I stick with shampooing and conditioning my hair about every 4 days. If my curls get unruly, frizzy and ratty before then, I’ll rinse and condition-only to get a refresh. In order to give the conditioner time to set, I usually wash and condition first thing, and then wash everything else, rinsing it out at the very end of a shower.

The shampoo and conditioner I currently use, pictured above, is available on Amazon and I recently found it at Walmart as well. I like the scent (it’s not overpowering or chemical-smelling), and it is probably one of the best I’ve used for really keeping my hair moisturized.


There are literally an infinite number of styling products available for curls, a fact of which every curly girl is painfully aware. It can feel impossible to find the one that will work without forking over a small fortune. Again, this is where your stylist is your friend! Mine recommended a product called Unite Curl Cream, and it is miraculous. It smells amazing, and gives a good strong hold that leaves my curls soft instead of crunchy (IYKYK).

When I first embraced my curls, I used the Treseme curl mousse and shampooed my hair every other day. I liked that it gave good strong hold and prevented frizz. After I lost my curls and was desperately trying to get them back, mouse was out and curl creams were in, much to my chagrin. I went through several creams, shampoos and even a hair mask that all bombed (see the graveyard below). These products either didn’t hold the curl or smelled absolutely overpowering.

The graveyard of products that didn’t work for me. Infinite numbers from years past not pictured.


Because of the level of moisture and the nature of the texture, curls can take a really really really long time to dry. The temptation can be to towel scrunch it until slightly damp or even use a diffuser so you can get out the door without looking like a drowned sewer rat.

If the first cardinal rule of curls is moisturize, the second is touch them as little as possible. It’s a lesson I’ve learned the hard way time and time again – let your curls be!

DRYING | After I shower, I scrunch my hair to squeeze as much water out as possible, sometimes using my bath towel a little bit. I’ll choose a part in my hair, and then scrunch in a half-palm sized amount of the Unite curl cream. I use my bath towel to scrunch a bit more of the water out, and then let it air dry the rest of the way. If I have plans, I make sure to wash and style my hair about an hour before leaving the house so it’s mostly dry before leaving. There are days where I wash and immediately have to go, but I remember the drowned sewer rat look is very short lived, and the less I fool with my curls the better. Pro tip: Use a cotton T shirt to scrunch hair instead of a towel to prevent frizz. I’ll occasionally steal one of my husband’s old undershirts for this.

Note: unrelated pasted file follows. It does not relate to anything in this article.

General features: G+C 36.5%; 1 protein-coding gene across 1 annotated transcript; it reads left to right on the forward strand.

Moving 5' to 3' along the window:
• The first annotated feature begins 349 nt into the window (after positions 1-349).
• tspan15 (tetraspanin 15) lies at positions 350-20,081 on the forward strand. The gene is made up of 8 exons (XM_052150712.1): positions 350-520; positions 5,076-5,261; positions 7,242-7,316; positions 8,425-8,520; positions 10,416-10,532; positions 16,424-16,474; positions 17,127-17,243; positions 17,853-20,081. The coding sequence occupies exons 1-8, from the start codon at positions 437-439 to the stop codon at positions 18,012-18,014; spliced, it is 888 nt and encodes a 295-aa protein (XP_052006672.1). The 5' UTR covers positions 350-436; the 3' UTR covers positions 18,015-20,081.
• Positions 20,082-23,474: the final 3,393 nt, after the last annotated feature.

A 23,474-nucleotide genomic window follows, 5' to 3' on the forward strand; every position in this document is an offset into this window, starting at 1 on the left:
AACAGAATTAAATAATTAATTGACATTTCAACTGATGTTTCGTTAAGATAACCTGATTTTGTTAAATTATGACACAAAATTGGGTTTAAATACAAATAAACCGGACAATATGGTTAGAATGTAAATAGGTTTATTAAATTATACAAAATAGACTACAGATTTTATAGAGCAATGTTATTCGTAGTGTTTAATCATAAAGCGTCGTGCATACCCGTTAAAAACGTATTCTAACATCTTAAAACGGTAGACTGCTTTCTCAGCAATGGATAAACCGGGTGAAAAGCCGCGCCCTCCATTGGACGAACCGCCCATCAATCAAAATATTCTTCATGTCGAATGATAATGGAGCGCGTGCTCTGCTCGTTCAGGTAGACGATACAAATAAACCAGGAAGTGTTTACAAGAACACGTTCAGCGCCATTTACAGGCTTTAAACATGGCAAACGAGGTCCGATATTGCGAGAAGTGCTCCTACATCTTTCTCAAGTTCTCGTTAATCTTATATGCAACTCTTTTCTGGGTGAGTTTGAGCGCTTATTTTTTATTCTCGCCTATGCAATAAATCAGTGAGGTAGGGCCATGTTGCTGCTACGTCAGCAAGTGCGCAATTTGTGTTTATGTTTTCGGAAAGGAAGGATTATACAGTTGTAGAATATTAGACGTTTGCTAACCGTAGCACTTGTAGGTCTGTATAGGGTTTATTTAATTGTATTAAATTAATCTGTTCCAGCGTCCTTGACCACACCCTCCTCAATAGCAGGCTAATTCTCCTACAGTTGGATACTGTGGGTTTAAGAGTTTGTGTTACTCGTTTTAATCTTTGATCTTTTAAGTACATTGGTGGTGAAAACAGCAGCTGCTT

A note on diffusers: I don’t use a diffuser because even though it dries my hair quickly, it ruins my curls. Talk to your stylist about whether it’s a good idea or not for you to diffuse. Likely, you’ll need to use low heat and low intensity to take some of the wet out and keeping your curls intact.

IN-BETWEEN WASHES | My curls can usually last 2-3 days and still look decent. I use a loose shower cap to keep them dry in the shower, and use hair clips instead of hair ties if I need to get them out of my face for a bit. This keeps them fresher longer. I will on occasion comb my hair with a wide-tooth comb before I wash it to prevent breakage and get the loose hairs out. If my hair looks horrible and I don’t have time for a wash, a quick french or dutch braid tied back into a side bun gives me an easy, elegant look for Church or other event.

REFRESHING CURLS | Some women can get away with using a tiny curling iron to touch up a few pieces and make their curls look fresher longer. For my hair, heat actually makes my hair go wavy or straight, so this doesn’t work in my case. Rinsing, conditioning and reapplying my curl cream is the only thing that brings my curls back. I’ve never tried dry shampoo with curls, but knowing how it works with straight hair, it just seems like it would be a bad idea.

SLEEPING | At this point, I’m pretty sure I sound like the makeover montage scenes in Memoirs of a Geisha. But sleeping on curls can be the easiest way to wake up with a ball of frizz on top your head. A simple remedy to extend the life of your curls is to use a satin pillow case, or even lightly wrap your hair in a satin sleep cap if your curls are super tight.

Love – Hate

I think “love-hate” describes most women’s relationship with their curls pretty accurately. They constantly change depending on the season, humidity level, whether you straightened your hair yesterday, if you slept weird, or you have hormone changes. One of the most frustrating parts of having curls is that you will never get the same set of curls after a wash. But that’s also an invitation, if you choose to see it this way, to learn from the variety, to embrace and love the unpredictability and celebrate it as what makes you uniquely you.

My Visual Hair Diary

A quick visual showing how my hair changed from when I first embraced my curls, lost them, and got them back. Pictures are in chronological order, left to right, top to bottom.